Polymorphisms may contribute to variations in PSA levels

July 15, 2003

Polymorphisms in the promoter region of the prostate-specific antigen (PSA) gene may contribute to individual variations in PSA levels, according to a study in the July 16 issue of the Journal of the National Cancer Institute.

Use of PSA testing in prostate cancer screening has been limited by its lack of sensitivity and specificity. Men with a serum PSA level greater than 4 ng/mL are typically referred for a prostate needle biopsy. However, factors such as benign prostate disease, age, and race contribute to individual variations in PSA level, making it difficult to determine which patients should undergo further testing.

Genetic polymorphisms in the PSA gene have also been associated with serum PSA level. In a past study, researchers identified a single nucleotide polymorphism (SNP) in the PSA gene promoter that was associated with increased serum PSA levels in healthy men. However, this polymorphism was later found not to be associated with PSA level in two different groups of healthy men.

To examine additional polymorphisms in the PSA gene that may contribute to variations in PSA level, Scott D. Cramer, Ph.D., of the Wake Forest University School of Medicine in Winston-Salem, N.C., and his colleagues examined PSA genes of 409 healthy white men at risk for lung disease. They identified three specific SNPs, -4643A/G, -5412T/C, and -5429T/G, in the promoter region of the PSA gene that were associated with increases in serum PSA levels.

"The results of the current study suggest that genotyping SNPs in the far upstream region of the PSA gene may improve the sensitivity of PSA testing for prostate cancer," they write.

The authors suggest that future studies should examine whether these polymorphisms can be used to help to determine PSA cutoff values for further testing by prostate needle biopsy. The new findings suggest that the cutoff value for a man with a PSA promoter genotype associated with reduced serum PSA levels may be lower than that for a man with a genotype that is associated with elevated serum PSA levels.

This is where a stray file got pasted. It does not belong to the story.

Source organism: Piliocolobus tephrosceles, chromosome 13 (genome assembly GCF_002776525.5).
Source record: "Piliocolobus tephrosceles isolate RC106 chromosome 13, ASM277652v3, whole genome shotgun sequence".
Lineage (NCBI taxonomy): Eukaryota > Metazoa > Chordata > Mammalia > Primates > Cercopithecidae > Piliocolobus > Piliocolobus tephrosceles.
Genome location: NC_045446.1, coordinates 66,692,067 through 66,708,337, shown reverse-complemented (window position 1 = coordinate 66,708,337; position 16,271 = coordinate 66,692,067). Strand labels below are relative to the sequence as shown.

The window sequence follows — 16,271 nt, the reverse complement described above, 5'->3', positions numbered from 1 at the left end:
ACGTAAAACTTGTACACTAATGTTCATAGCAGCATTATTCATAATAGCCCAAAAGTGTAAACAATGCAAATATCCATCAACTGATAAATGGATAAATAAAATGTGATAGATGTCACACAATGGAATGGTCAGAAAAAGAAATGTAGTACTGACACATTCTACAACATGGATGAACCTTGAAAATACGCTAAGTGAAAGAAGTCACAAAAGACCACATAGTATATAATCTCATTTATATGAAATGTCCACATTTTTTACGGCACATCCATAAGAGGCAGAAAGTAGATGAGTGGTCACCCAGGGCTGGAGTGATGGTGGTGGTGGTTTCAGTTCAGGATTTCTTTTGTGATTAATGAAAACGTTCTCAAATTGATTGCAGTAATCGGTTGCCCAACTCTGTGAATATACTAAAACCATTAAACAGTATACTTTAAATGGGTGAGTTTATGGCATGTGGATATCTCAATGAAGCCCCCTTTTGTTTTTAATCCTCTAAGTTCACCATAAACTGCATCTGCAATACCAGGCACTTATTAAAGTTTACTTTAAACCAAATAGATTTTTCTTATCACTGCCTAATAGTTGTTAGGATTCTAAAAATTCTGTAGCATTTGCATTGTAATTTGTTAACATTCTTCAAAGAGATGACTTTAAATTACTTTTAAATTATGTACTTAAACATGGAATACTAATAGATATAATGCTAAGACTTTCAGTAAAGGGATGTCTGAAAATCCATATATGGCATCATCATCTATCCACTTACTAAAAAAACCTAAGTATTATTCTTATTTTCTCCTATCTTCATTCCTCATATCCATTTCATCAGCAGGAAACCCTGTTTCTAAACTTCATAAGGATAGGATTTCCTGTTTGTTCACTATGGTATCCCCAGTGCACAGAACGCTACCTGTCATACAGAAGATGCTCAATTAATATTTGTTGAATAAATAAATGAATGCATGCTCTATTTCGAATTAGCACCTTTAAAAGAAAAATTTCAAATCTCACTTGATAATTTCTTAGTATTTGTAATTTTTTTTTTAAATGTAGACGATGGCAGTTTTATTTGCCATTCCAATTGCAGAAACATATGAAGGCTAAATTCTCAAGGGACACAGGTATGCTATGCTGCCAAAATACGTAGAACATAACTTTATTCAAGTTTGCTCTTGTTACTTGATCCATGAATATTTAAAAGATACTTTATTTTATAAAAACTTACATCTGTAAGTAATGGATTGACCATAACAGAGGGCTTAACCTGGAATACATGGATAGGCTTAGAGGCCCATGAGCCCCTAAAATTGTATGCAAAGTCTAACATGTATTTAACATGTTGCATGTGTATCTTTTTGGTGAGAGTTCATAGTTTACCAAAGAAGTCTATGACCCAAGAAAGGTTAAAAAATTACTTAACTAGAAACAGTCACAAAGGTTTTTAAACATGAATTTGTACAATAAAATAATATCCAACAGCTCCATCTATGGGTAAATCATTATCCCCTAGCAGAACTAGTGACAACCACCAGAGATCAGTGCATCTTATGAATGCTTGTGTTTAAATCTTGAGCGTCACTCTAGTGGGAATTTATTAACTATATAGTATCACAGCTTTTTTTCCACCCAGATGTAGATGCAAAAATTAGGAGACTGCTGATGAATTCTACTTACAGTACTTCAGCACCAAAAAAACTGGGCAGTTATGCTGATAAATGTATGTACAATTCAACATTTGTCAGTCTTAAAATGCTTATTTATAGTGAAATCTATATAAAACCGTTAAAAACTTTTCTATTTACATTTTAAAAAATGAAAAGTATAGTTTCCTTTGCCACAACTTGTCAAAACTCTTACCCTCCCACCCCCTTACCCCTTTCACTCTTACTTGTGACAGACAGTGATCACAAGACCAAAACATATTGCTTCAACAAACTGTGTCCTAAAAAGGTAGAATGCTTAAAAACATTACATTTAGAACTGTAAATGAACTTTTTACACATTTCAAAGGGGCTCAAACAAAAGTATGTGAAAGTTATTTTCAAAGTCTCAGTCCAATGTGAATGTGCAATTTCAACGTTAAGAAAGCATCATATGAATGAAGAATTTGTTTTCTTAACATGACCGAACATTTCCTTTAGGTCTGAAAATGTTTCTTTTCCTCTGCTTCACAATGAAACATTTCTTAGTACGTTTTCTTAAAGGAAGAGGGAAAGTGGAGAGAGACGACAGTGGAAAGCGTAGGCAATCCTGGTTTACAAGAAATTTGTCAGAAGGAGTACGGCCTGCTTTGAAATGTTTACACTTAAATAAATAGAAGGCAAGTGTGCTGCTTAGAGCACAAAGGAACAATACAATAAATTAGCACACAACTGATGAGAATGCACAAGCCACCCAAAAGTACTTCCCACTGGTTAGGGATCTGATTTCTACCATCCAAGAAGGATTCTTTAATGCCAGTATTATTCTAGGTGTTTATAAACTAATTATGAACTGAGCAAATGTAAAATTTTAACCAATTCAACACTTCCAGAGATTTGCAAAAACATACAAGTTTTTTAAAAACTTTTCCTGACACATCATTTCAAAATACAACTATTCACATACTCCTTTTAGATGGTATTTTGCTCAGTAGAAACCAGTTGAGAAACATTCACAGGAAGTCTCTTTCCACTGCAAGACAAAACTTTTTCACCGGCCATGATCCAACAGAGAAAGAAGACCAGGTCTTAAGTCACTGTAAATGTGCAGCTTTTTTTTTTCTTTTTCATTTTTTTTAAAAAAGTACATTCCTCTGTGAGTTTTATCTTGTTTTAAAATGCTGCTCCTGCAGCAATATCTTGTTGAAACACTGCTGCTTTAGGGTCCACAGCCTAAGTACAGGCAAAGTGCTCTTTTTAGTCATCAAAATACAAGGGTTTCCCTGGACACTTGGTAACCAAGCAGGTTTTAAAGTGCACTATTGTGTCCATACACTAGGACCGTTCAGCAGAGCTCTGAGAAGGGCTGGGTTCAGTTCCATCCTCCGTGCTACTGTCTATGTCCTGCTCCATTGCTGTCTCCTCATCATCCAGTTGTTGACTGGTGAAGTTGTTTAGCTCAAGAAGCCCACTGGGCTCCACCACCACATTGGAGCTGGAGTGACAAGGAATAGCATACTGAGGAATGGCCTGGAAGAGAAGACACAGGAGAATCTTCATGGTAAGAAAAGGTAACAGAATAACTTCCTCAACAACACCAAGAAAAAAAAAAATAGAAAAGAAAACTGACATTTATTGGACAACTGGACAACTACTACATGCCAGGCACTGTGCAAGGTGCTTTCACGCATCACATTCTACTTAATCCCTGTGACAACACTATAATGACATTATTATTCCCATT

"Our results suggest that the SNPs in the far upstream enhancer region of the PSA gene may be good candidates for incorporation into a genetic model for prostate cancer risk," the authors write.

In an accompanying editorial, Ian M. Thompson, M.D., of the University of Texas Health Science Center at San Antonio, and his colleagues caution that "we cannot be certain whether these polymorphisms directly affect PSA levels in men or whether they increase the risk of prostate cancer and thereby (indirectly) increase PSA levels. Clearly the role of PSA in prostate cancer detection needs further exploration."

They continue, "although PSA has had a profound effect on the identification of prostate cancer, this study demonstrates the need to constantly refine and improve this important diagnostic tool and to explore other diagnostic modalities."
Contact: Karen Richardson, Wake Forest University School of Medicine, 336-716-4453; fax: 336-716-6841, krchrdsn@wfubmc.edu

Editorial: Will Sansom, University of Texas Health Science Center, 210-567-2579, sansom@uthscsa.edu.

Cramer SD, Chang B, Rao A, Hawkins GA, Zheng SL, Wade WN, et al. Association between genetic polymorphisms in the prostate-specific antigen gene promoter and serum prostate-specific antigen levels. J Natl Cancer Inst 2003;95:1044-53.

Editorial: Thompson I, Leach RJ, Pollock BH, Naylor SL. Prostate cancer and prostate-specific antigen: The more we know, the less we understand. J Natl Cancer Inst 2003;95:1027-8.

Note: The Journal of the National Cancer Institute is published by Oxford University Press and is not affiliated with the National Cancer Institute. Attribution to the Journal of the National Cancer Institute is requested in all news coverage.

Journal of the National Cancer Institute

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